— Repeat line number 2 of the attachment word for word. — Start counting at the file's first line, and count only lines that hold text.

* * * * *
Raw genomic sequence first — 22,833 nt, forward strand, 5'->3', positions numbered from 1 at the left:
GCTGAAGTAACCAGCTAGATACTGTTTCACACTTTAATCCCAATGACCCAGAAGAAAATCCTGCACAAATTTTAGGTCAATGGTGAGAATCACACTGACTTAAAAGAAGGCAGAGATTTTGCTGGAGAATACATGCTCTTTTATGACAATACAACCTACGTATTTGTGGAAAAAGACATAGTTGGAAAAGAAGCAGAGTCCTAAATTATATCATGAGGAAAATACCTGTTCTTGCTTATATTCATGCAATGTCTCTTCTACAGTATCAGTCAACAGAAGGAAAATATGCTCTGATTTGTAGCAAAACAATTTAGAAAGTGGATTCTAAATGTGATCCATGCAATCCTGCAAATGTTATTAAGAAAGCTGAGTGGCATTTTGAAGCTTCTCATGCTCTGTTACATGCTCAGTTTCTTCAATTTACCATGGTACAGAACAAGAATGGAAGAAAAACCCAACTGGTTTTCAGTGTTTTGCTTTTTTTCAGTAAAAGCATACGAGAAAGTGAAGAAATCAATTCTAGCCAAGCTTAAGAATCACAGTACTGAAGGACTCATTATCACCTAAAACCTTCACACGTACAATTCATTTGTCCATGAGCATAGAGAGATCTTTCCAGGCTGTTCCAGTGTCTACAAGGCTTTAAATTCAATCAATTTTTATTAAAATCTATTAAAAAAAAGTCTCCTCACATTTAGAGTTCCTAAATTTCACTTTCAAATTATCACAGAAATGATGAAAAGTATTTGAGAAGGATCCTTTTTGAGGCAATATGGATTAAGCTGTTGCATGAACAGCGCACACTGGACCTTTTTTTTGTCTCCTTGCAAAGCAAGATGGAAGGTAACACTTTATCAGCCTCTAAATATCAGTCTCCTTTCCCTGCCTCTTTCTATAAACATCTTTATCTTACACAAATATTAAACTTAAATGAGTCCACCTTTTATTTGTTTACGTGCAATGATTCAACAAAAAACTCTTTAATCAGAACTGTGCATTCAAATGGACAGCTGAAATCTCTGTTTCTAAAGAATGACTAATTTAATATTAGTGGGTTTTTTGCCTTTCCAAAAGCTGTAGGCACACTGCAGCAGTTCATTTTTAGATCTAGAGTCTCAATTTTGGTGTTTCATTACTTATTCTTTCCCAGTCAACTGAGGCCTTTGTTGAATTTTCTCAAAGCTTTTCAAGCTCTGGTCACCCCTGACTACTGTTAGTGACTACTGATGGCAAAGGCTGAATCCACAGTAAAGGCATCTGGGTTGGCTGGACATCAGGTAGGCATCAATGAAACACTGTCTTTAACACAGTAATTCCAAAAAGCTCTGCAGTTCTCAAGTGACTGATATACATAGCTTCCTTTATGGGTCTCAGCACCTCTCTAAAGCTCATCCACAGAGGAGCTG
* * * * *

GCTGAAGTAACCAGCTAGATACTGTTTCACACTTTAATCCCAATGACCCAGAAGAAAATCCTGCACAAATTTTAGGTCAATGGTGAGAATCACACTGACTTAAAAGAAGGCAGAGATTTTGCTGGAGAATACATGCTCTTTTATGACAATACAACCTACGTATTTGTGGAAAAAGACATAGTTGGAAAAGAAGCAGAGTCCTAAATTATATCATGAGGAAAATACCTGTTCTTGCTTATATTCATGCAATGTCTCTTCTACAGTATCAGTCAACAGAAGGAAAATATGCTCTGATTTGTAGCAAAACAATTTAGAAAGTGGATTCTAAATGTGATCCATGCAATCCTGCAAATGTTATTAAGAAAGCTGAGTGGCATTTTGAAGCTTCTCATGCTCTGTTACATGCTCAGTTTCTTCAATTTACCATGGTACAGAACAAGAATGGAAGAAAAACCCAACTGGTTTTCAGTGTTTTGCTTTTTTTCAGTAAAAGCATACGAGAAAGTGAAGAAATCAATTCTAGCCAAGCTTAAGAATCACAGTACTGAAGGACTCATTATCACCTAAAACCTTCACACGTACAATTCATTTGTCCATGAGCATAGAGAGATCTTTCCAGGCTGTTCCAGTGTCTACAAGGCTTTAAATTCAATCAATTTTTATTAAAATCTATTAAAAAAAAGTCTCCTCACATTTAGAGTTCCTAAATTTCACTTTCAAATTATCACAGAAATGATGAAAAGTATTTGAGAAGGATCCTTTTTGAGGCAATATGGATTAAGCTGTTGCATGAACAGCGCACACTGGACCTTTTTTTTGTCTCCTTGCAAAGCAAGATGGAAGGTAACACTTTATCAGCCTCTAAATATCAGTCTCCTTTCCCTGCCTCTTTCTATAAACATCTTTATCTTACACAAATATTAAACTTAAATGAGTCCACCTTTTATTTGTTTACGTGCAATGATTCAACAAAAAACTCTTTAATCAGAACTGTGCATTCAAATGGACAGCTGAAATCTCTGTTTCTAAAGAATGACTAATTTAATATTAGTGGGTTTTTTGCCTTTCCAAAAGCTGTAGGCACACTGCAGCAGTTCATTTTTAGATCTAGAGTCTCAATTTTGGTGTTTCATTACTTATTCTTTCCCAGTCAACTGAGGCCTTTGTTGAATTTTCTCAAAGCTTTTCAAGCTCTGGTCACCCCTGACTACTGTTAGTGACTACTGATGGCAAAGGCTGAATCCACAGTAAAGGCATCTGGGTTGGCTGGACATCAGGTAGGCATCAATGAAACACTGTCTTTAACACAGTAATTCCAAAAAGCTCTGCAGTTCTCAAGTGACTGATATACATAGCTTCCTTTATGGGTCTCAGCACCTCTCTAAAGCTCATCCACAGAGGAGCTG